It comes as no surprise when the technology of our time meets the hunger for an invention that mobile phones have evolved into what they are today.
We have traversed a substantial distance from back in the day when it was a matter of great excitement to merely switch to a newer version of your cellular phone. Those were the days when upgrading Mobile tech was a game that only corporate giants played.
Nowadays, the market is flooded with countless smartphones, with countless features to offer. Sleek and enticing, these phones are more powerful than the computers, we work with in our everyday lives. This is the time when the innovators and trend-breakers in technology are the ones who make the real buck.
We have entered a new era in which the power of technological change is no longer solely vested in the big players. With the availability of Android as an open source application development platform, the game of building trend-setting mobile apps can be played by any software engineer who has a passion for it.
Great innovators like Nandan Nilekani are the driving force behind encouraging mobile innovation. During his lecture at TiE Bangalore, he cited the example of WhatsApp disrupting financial services and changing the face of small-time information exchange. The ex-CEO of Infosys is the prime mover behind the UID Card project in India, which has been rightfully tagged ‘the largest social project on the planet.’
This project bio-metrically identifies and assigns a unique identification number for each and every resident of India. This project sees the enrollment of citizens at six lakhs per day and aims to add every Indian citizen to its database.
Mr. Nilekani has quickly grabbed hold of the opportunity of harnessing the power of smartphones to enhance this project. As an upgrade, Mr. Nilekani and his team have devised a biometric scanner embedded in a mobile device and they will soon have a working prototype ready for deployment across the country. This will serve as the who-you-are factor of biometric authentication for UID assignment of Indian citizens.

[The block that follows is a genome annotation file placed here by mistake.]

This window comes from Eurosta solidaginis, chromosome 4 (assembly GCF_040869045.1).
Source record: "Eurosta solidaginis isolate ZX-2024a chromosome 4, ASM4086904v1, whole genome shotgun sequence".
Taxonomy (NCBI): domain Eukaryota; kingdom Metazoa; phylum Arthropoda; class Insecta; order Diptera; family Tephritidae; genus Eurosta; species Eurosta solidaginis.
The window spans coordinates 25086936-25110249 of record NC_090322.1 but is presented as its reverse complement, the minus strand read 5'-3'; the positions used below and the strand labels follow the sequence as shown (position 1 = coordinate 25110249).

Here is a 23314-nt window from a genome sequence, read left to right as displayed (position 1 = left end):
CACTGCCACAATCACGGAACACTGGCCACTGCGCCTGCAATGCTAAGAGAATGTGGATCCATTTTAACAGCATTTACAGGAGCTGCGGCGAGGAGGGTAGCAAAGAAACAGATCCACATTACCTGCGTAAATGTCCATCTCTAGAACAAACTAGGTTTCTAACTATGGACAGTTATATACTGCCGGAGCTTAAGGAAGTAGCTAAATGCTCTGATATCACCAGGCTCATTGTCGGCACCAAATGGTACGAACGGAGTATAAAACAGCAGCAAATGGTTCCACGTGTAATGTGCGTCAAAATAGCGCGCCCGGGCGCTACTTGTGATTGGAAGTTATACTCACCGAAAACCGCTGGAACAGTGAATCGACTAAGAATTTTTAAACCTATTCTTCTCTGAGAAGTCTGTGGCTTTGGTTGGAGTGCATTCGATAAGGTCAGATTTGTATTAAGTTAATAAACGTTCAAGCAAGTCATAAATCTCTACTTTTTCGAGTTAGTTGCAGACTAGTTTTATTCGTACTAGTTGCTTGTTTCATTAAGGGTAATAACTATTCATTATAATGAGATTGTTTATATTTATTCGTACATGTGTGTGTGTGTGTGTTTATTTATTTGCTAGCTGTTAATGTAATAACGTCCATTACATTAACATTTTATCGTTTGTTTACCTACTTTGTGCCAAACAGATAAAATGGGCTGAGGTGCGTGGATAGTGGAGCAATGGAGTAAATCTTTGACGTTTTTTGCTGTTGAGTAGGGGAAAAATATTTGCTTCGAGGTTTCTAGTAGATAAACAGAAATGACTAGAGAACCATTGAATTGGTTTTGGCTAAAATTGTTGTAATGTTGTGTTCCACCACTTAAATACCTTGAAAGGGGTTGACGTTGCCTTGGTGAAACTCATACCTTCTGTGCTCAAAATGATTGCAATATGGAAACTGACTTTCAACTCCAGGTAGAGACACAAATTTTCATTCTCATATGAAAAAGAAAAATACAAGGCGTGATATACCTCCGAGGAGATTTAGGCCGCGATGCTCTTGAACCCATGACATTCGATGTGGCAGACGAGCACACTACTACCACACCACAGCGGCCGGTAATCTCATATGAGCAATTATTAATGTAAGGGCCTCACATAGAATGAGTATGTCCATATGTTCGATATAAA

‘The smartphone,’ says Mr. Nilekani, ‘will also soon be replacing the what-you-have factor of transactional authentication.’ What he means is mobile phones are soon going to replace the authentication items- debit cards, credit cards etc. that we carry as well.
The Government has also taken up a few more pet projects to see how they can successfully harness the power of modern handhelds to improve the services provided. One such project is the Solid Waste Management System operating primarily out of Gujarat.
With Mobile Automation (MOBA) as a German third party project contractor, the government has installed RFID tags on waste bins in a few chosen cities around the country. These tags differentiate the bio-degradable from the non-biodegradable waste bins and tag their respective locations.
This is done with the help of portable BTRs that scan the tags and send the resultant data to the assigned smartphones. The smartphones, in turn, send the data to the respective servers for further evaluation and sorting. The required data is then available on the phones 24×7. This data is used to retrieve critical information about the waste bins that are successfully tagged. This system can retrieve useful statistics about the waste bins in question, such as the quantity of waste disposed of, the location of misplaced bins and the time of pickup of the waste from those locations.
Lead project coordinator Chintan Bhatt says, ‘There is huge untapped potential as far as cellular technology is concerned. There is a whole world of usages of smartphones beyond social networking that most of us are blind to.’
Taking a glance at the days past and the evolution of mobile technology, one is sure to be awestruck and be thankful to the innovators of our time for making this possible. It is safe to expect that what ensues from here on is sure to be as enlightening as it is brilliant.
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